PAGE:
Guide to the CAMERON HIGHLANDS, Malaysia’s Fruit Bowl

This is a guide to the Cameron Highlands, Malaysia’s Fruit Bowl, that should be on every visitor’s itinerary. This mountainous part of Malaysia famous for tea farms, vegetable farms, and flower nurseries – and the fabulous Rafflesia Arnoldii.

BOH Tea Plantation in the Cameron Highlands, Malaysia's Fruit Bowl
A visit to the beautiful tea plantations is not to be missed when visiting the cool highlands.

While we poor Europeans are travelling to Asia seeking the tropical sun, the Colonialists – no matter from which motherland – were desperately looking for cooler places in higher regions. Here, they were building settlements and mansions to take a break from….being wealthy and having servants.

Whether you go to Da Lat in Viet Nam, Thansur Bokor in Cambodia – or precisely the Cameron Highlands: You’ll find temperate climate, elegant villas and holiday homes, and excellent infrastructure in lush surroundings.

Having been to many of these places, I must say that the Cameron Highlands are a bit less colonial and a whole lot more sumptuous.

Cameron Highlands

These highlands, named after British explorer and geologist William Cameron, range from 800 meters to 1.603 meters above sea level.
There are over 700 species of plants growing here, and the vegetation changes according to the ascent of the mountains.

The highlands are famous for tea farms – BOH being the most popular one, vegetable farms, and flower nurseries. Therefore, in places, ugly, plastic-covered hothouses are obstructing the views. But no worries, it gets better. Once you get into the woodlands, a perfect and undisturbed ecosystem will amaze you.

Besides the sumptuous flora, this area is also a shelter for a wide variety of animals, birds, reptiles, and insects.

Gigantic Butterflies in the Cameron Highlands
These butterflies are real. Mimi doesn’t try to catch them, she’s holding her hand in the picture to show their size.

And the fabulous Rafflesia arnoldii is the best-hidden gem. Albeit, it’s only a stemless blossom looking like some weird red cabbage. However, it’s the largest single flower of any flowering plant. We’ll get to that later.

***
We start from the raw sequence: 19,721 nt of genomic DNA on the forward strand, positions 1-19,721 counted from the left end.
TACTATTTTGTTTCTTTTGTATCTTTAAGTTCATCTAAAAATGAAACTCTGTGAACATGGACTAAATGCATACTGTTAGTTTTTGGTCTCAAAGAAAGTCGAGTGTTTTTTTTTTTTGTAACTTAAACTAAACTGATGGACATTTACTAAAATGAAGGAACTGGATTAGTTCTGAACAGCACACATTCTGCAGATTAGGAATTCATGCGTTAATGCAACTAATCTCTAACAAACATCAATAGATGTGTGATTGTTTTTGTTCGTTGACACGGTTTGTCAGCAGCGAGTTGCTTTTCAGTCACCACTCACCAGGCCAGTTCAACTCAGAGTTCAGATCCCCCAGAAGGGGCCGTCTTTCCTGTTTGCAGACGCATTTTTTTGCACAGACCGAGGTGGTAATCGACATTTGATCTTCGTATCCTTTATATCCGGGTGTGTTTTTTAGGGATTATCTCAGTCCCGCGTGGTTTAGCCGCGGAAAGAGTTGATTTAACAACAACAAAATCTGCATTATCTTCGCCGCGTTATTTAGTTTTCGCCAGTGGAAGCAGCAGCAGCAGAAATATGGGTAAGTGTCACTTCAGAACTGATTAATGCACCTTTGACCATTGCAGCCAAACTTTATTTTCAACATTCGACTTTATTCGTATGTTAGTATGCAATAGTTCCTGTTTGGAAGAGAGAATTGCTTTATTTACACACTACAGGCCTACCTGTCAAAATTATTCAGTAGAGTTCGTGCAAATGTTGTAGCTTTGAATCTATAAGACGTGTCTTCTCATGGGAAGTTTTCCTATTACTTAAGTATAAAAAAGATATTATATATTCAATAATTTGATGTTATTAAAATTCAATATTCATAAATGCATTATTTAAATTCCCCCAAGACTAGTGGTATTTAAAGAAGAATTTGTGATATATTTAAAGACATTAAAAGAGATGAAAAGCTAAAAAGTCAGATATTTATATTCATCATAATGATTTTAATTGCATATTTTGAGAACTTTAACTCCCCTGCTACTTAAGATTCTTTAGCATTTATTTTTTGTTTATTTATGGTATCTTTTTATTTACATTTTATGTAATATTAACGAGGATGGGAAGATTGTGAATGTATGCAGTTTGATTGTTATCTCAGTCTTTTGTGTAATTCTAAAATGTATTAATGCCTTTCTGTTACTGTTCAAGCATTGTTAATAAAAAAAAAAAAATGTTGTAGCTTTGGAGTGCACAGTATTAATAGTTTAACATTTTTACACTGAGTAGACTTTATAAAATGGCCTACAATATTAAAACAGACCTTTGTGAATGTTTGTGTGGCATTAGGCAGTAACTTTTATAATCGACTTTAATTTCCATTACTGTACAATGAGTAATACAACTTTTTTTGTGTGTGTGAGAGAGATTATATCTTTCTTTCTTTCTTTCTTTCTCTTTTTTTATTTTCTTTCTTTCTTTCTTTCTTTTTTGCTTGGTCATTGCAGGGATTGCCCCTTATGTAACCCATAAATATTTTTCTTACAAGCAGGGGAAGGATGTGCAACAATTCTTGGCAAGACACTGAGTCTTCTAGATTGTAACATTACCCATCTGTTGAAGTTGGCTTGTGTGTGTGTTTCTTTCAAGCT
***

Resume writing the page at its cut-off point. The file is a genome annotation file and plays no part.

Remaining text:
Visiting

There are two main places to stay in the Highlands, Brinchang and Tanah Rata, the latter being the administrative center. However, if you are into hiking and nature and Malaysian life, you should stay in Tanah Rata.

If you are rather into shorter strolls, souvenir shopping, and lots of strawberries, stay with the Asian tourists in Brinchang. You need to know that strawberries are a very exotic fruit in Asia. Therefore, they are a big deal here for visitors from other Asian countries. Picking a couple of these red fruits at a ridiculously high price is one of the major activities.

Renata Green standing amidst a Tea Plantation in the Cameron Highlands, Malaysia's Fruit Bowl
While strawberries are not special to Europeans, tea bushes are.

I’m European, we are drowning in strawberries. I came here to see the jungle. All over Tanah Rata, you can book different combo-tours practically around the clock.

People crossing a wooden bridge in the Rainforest in the Cameron Highlands
How close or how far you have to hike, how difficult or how easy the trail gets depends exclusively on the spot the Rafflesia picked for growing.

Obviously, you’ll book a tour according to your interests. But if you ask me, I’d recommend taking a hike – no offense! – to see the Rafflesia arnoldii, if it is the season – mostly in April.

Rafflesia Arnoldii - the pride of the Cameron Highlands.
Rafflesia Arnoldii – the pride of the Cameron Highlands.

Walking Solo

If it’s not the season, you do not need a guided tour to explore the jungle trails around; actually, we didn’t even have a map. But if you want to take one with you, you can buy it cheaply at many places in Tanah Rata. Then, just follow one of the 9 designated trails.

However, ask locals whether there is a reason not to go on a particular hiking trail at that moment. Or if they have any recommendations.

Tourist-made map on a sign in the Cameron Highlands
How considerate from the other wanderers to leave some explanations on the official signs.